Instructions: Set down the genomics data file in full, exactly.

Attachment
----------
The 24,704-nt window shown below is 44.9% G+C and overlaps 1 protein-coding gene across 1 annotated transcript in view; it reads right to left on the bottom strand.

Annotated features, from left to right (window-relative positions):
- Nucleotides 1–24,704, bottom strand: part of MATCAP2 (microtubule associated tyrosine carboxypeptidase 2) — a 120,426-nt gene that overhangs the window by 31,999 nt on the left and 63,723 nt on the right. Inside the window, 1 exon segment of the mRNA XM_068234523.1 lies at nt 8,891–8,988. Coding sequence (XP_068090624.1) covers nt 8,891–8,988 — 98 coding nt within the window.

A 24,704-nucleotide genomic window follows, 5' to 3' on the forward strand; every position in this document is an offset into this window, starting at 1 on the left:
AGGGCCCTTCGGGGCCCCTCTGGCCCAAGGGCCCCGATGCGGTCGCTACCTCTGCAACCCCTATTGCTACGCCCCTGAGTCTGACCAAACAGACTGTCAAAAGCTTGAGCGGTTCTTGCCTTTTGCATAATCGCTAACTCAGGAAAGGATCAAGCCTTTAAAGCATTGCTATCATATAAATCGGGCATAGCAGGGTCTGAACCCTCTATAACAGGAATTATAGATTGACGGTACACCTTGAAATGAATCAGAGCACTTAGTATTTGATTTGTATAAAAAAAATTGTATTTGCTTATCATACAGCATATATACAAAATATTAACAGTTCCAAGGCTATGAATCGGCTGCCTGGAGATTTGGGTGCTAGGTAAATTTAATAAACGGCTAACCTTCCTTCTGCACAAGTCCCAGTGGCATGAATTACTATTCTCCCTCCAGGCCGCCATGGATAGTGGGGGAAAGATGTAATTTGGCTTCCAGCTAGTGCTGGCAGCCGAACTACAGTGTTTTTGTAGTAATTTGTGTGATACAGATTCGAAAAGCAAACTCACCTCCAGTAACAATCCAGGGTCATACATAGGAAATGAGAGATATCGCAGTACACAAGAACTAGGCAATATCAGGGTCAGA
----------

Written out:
The 24,704-nt window shown below is 44.9% G+C and overlaps 1 protein-coding gene across 1 annotated transcript in view; it reads right to left on the bottom strand.

Annotated features, from left to right (window-relative positions):
- Nucleotides 1–24,704, bottom strand: part of MATCAP2 (microtubule associated tyrosine carboxypeptidase 2) — a 120,426-nt gene that overhangs the window by 31,999 nt on the left and 63,723 nt on the right. Inside the window, 1 exon segment of the mRNA XM_068234523.1 lies at nt 8,891–8,988. Coding sequence (XP_068090624.1) covers nt 8,891–8,988 — 98 coding nt within the window.

A 24,704-nucleotide genomic window follows, 5' to 3' on the forward strand; every position in this document is an offset into this window, starting at 1 on the left:
AGGGCCCTTCGGGGCCCCTCTGGCCCAAGGGCCCCGATGCGGTCGCTACCTCTGCAACCCCTATTGCTACGCCCCTGAGTCTGACCAAACAGACTGTCAAAAGCTTGAGCGGTTCTTGCCTTTTGCATAATCGCTAACTCAGGAAAGGATCAAGCCTTTAAAGCATTGCTATCATATAAATCGGGCATAGCAGGGTCTGAACCCTCTATAACAGGAATTATAGATTGACGGTACACCTTGAAATGAATCAGAGCACTTAGTATTTGATTTGTATAAAAAAAATTGTATTTGCTTATCATACAGCATATATACAAAATATTAACAGTTCCAAGGCTATGAATCGGCTGCCTGGAGATTTGGGTGCTAGGTAAATTTAATAAACGGCTAACCTTCCTTCTGCACAAGTCCCAGTGGCATGAATTACTATTCTCCCTCCAGGCCGCCATGGATAGTGGGGGAAAGATGTAATTTGGCTTCCAGCTAGTGCTGGCAGCCGAACTACAGTGTTTTTGTAGTAATTTGTGTGATACAGATTCGAAAAGCAAACTCACCTCCAGTAACAATCCAGGGTCATACATAGGAAATGAGAGATATCGCAGTACACAAGAACTAGGCAATATCAGGGTCAGA